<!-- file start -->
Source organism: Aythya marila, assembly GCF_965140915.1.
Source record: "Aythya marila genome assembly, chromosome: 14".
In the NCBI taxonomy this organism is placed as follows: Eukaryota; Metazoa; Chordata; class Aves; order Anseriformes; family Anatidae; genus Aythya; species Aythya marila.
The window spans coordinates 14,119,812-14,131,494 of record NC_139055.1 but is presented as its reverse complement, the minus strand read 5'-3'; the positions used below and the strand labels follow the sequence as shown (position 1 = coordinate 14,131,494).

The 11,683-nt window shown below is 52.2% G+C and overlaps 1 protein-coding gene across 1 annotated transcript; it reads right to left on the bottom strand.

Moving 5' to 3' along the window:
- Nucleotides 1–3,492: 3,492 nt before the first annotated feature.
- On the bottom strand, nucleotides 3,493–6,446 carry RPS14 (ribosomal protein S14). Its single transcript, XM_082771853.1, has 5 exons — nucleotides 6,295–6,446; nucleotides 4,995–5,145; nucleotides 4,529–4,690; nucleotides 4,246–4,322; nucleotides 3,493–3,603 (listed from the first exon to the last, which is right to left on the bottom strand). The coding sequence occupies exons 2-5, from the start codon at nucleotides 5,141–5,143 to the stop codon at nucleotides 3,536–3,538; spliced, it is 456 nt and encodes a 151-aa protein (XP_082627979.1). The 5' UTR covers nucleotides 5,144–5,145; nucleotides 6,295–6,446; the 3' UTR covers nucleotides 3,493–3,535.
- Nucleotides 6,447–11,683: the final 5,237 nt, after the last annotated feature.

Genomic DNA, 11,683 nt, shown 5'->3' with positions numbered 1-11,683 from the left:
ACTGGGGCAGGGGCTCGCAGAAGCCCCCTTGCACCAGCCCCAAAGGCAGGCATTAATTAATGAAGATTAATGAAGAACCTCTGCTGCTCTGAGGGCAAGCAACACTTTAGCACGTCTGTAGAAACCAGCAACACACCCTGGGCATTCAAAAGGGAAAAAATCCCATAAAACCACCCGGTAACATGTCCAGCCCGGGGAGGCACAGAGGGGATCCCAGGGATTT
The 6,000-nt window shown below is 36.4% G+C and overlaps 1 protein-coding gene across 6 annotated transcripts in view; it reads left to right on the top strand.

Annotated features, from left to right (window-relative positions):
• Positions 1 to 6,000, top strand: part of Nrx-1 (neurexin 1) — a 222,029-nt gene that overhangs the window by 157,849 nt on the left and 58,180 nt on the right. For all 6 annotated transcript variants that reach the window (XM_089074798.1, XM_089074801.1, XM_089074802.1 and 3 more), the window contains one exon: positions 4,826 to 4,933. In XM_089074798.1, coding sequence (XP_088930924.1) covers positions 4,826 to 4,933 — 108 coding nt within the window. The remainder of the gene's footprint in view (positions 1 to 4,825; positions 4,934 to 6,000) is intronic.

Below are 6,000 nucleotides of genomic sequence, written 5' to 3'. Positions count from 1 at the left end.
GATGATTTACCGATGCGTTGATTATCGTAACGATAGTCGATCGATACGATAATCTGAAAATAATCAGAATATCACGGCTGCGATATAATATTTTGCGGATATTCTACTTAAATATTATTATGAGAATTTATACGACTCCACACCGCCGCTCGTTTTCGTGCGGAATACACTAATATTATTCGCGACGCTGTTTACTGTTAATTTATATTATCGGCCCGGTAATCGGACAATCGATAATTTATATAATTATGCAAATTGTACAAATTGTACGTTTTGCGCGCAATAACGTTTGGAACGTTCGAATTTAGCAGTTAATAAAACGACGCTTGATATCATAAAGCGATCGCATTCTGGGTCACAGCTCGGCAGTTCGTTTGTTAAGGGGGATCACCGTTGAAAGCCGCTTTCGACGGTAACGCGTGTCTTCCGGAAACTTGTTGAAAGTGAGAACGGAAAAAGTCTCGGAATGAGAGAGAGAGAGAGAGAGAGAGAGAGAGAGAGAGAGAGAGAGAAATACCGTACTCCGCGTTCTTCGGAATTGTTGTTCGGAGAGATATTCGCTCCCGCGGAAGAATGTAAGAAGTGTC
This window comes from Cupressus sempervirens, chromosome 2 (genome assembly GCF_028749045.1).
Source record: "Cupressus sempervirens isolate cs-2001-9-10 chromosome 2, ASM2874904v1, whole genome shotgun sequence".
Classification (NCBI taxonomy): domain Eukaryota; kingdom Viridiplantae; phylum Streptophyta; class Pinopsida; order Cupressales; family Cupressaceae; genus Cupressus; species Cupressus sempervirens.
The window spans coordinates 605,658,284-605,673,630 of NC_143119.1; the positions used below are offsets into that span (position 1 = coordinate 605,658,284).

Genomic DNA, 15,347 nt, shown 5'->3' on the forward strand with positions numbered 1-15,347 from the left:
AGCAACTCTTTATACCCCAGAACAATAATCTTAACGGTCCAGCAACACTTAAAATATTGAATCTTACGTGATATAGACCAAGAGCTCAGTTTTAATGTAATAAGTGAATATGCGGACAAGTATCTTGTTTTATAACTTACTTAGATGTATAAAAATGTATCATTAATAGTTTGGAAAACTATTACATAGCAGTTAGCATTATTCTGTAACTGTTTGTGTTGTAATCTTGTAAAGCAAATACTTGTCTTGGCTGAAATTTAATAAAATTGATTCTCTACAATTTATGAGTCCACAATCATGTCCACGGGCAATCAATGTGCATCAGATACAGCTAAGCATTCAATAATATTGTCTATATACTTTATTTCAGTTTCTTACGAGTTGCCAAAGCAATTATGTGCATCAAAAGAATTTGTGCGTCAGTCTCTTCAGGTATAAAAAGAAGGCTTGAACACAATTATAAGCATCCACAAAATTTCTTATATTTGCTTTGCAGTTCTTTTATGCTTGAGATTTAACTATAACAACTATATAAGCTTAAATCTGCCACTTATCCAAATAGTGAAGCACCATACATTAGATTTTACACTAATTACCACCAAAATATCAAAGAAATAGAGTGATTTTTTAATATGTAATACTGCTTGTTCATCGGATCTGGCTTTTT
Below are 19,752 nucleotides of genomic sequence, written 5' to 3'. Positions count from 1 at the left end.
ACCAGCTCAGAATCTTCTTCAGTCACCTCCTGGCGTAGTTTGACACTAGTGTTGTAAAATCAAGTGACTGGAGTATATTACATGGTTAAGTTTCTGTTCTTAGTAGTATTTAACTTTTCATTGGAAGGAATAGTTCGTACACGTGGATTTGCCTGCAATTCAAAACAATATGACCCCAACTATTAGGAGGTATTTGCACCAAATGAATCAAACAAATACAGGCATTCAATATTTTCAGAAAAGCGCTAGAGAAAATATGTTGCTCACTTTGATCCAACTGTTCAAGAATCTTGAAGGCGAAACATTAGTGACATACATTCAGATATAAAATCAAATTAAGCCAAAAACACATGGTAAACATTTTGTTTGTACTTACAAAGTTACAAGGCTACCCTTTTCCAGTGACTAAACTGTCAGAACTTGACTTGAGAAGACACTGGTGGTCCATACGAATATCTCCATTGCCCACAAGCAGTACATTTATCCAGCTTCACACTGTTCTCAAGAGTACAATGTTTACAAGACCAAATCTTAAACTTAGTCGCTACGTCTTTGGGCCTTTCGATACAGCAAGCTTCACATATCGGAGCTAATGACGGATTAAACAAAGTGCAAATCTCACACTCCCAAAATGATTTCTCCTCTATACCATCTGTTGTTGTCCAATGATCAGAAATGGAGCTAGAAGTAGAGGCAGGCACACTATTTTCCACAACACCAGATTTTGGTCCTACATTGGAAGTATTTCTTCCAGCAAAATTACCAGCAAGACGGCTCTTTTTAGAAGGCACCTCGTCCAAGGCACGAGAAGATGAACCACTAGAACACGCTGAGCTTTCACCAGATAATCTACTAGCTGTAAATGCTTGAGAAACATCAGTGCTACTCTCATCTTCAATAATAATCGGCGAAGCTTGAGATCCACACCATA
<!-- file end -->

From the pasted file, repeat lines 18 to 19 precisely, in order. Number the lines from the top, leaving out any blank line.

Source record: "Cupressus sempervirens isolate cs-2001-9-10 chromosome 2, ASM2874904v1, whole genome shotgun sequence".
Classification (NCBI taxonomy): domain Eukaryota; kingdom Viridiplantae; phylum Streptophyta; class Pinopsida; order Cupressales; family Cupressaceae; genus Cupressus; species Cupressus sempervirens.